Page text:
When I was young, a large part of my summer was spent at my grandparents. Knowing that was one of the best parts of the last day of school–I began counting down the days until I would be in little kid heaven.

I’m not sure who was more excited, my Grandma, my cousin Donna, or me? My Grandpa was working most of the time as a janitor/handyman for the owners of their apartment building which left my Grandma alone a lot of the time. Even though Donna was living with my grandparents full-time, she was not around much. She was working full-time at Woolworth’s as a waitress so she could save money for her late summer wedding.

The only person who was NOT excited about my being there was Donna’s fiance, Ronnie. Because I was there for a short amount of time, Donna’s goal was to see me as much as possible and keep me happy.

These goals did not bid well for Ronnie.

In order to keep some peace with her soon to be husband, Donna and I planned out our time carefully. Before she left for work, we would decide what time I would come to Woolworth’s and share fries and a coke. This summer was the first time I had ever had fries and a coke. I was feeling so very grown up–like a teenager, for sure.  After dinner, she’d promised, I could go with her and Ronnie for ice cream.

How could any kid be unhappy with those plans?

One of the neatest things about my grandparent’s apartment building was the fact it had a fire escape. Not only was it super cool looking, in a kinda creepy way, but people used it. Up and down the back of the red brick building, the jointed black staircase was broken into porches, little gardens with flower pots, and clothes lines.  This stairway was also very functional.  It connected the people in that building to a very busy back alley.

It was this alley Ronnie used as his personal driveway. Every evening he would pull up and honk for Donna to come join him. His chivalry was the point of many arguments between my cousin and my grandparents–an argument she rushed to avoid the last evening of my visit, by quickly jumping onto the window sill and out to the landing.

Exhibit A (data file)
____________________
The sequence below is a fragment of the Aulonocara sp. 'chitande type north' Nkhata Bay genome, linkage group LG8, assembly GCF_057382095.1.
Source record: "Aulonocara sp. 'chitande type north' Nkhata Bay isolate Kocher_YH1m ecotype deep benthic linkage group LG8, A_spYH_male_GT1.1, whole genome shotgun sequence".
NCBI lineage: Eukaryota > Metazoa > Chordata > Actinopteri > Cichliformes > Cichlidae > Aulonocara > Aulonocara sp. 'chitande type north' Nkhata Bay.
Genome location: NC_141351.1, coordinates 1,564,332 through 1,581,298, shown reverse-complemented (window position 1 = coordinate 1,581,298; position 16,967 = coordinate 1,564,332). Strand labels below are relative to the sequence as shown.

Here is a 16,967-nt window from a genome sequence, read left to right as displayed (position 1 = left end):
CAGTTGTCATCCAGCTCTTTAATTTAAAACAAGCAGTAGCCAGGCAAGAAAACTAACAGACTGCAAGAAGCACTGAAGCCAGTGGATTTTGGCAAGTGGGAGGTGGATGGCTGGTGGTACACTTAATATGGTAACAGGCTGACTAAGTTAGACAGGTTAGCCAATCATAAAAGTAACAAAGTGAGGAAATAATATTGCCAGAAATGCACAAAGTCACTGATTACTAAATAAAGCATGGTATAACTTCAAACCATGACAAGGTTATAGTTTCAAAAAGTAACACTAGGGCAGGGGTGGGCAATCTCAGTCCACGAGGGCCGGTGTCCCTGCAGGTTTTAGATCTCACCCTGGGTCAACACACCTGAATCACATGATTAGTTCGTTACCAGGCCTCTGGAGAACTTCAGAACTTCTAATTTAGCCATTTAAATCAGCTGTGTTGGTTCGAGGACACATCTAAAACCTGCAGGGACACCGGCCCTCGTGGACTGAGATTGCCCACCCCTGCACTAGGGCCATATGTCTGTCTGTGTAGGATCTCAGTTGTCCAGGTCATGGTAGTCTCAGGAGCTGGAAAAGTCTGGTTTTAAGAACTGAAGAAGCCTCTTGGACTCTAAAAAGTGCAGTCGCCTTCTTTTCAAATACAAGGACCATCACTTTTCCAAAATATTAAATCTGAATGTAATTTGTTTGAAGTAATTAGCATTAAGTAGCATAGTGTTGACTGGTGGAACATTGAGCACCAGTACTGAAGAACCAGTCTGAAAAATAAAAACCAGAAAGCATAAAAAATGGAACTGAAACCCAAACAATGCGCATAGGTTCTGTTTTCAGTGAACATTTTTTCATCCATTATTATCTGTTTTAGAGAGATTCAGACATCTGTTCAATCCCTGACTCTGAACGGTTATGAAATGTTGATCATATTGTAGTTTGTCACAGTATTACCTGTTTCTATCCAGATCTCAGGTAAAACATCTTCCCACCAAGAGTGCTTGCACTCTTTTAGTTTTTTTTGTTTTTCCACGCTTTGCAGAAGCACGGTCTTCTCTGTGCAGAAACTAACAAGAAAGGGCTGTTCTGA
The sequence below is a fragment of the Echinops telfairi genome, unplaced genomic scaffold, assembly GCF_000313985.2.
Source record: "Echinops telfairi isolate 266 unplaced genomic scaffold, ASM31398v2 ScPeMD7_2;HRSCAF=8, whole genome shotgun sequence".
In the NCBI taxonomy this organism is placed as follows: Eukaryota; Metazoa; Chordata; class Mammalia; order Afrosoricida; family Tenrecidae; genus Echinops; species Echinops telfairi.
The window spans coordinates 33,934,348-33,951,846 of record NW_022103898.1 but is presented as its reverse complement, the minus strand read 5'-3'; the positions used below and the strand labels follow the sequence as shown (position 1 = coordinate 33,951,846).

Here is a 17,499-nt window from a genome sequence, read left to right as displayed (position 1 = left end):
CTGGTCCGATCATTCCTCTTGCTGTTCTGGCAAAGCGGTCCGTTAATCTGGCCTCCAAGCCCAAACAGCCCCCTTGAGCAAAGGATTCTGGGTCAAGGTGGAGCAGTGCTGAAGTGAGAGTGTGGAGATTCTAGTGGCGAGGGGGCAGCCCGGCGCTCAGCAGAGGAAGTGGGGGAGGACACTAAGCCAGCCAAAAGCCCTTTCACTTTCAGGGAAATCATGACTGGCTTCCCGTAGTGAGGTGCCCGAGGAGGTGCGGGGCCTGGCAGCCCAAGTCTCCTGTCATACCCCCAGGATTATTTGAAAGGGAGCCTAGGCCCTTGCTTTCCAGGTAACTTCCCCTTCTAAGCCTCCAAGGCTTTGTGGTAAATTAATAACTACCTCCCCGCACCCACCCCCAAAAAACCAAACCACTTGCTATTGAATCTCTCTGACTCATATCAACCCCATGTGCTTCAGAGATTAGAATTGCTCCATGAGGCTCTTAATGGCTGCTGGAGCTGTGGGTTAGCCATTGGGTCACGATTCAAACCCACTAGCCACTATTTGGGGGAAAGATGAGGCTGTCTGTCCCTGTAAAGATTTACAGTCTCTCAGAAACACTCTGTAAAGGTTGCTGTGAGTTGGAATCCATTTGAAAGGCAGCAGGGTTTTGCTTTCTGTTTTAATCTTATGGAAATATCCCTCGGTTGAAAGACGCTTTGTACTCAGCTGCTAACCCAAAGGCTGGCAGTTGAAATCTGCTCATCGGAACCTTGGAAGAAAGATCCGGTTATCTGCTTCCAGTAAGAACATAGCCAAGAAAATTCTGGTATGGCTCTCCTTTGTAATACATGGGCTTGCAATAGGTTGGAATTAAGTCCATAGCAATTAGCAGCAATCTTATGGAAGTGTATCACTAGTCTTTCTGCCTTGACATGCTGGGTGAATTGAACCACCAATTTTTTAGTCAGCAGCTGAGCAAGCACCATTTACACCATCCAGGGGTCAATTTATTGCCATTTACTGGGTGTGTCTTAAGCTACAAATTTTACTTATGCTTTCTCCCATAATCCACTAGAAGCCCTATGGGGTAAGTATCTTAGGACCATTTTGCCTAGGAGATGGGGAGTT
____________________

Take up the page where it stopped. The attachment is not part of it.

Try as I might, I was much slower than she–a point, I’m sure, only endeared me more to Ronnie.  His honks grew in length and in number–an action which only increased my anxiety about being on a mass of iron suspended off the side of this very tall building. As I dashed downward, I began to smell the rust and oil of the iron railings coming off onto my sweaty hands, I heard louder squeaks and moans from each landing and sets of steps as I ran across and down them, and, with an odd sense of relief, I felt the generalized sway of the entire structure as it seemed to push me off and onto the alley below.

I’d made it.

Tonight Ronnie had his new car–a red and white convertible–the top was down. I scrambled in as he stepped on the gas and we raced, music blaring, down the alley and out to get my ice cream. It was my last night and we were celebrating!

Some of us much more than others.

My order for the night–a LARGE cone–make it a twist, please.

We all should have seen it coming.

It was summer. It was hot. The top was down and we were driving because Ronnie was tired of waiting for me. I was a kid with a large, melting, ice cream cone. I was sitting in the front seat–between them, naturally, when they pulled up to drop me off.

I knew I had used up all of Ronnie’s patience. I was going fast to get out of the car–the brand new car. Before anyone could offer to help me, I sat my still very large, now melting more ice cream cone, on the dash–over the speaker–

In slow motion, that large melting mass of ice cream toppled over–the mound of ice cream oozed onto and into the speaker, down the dash, over the radio, and drizzled onto the floor.

Crickets–all around me–I heard crickets.

As I was running, I heard Donna say something like…it’s her last night….

I did not have time to worry about anything as I escaped upward.

As you can see by the photo, the wedding did take place….without any help from me.

I am…(now hungry for ice cream)

B…simply being…

Love and peace, Y’all.






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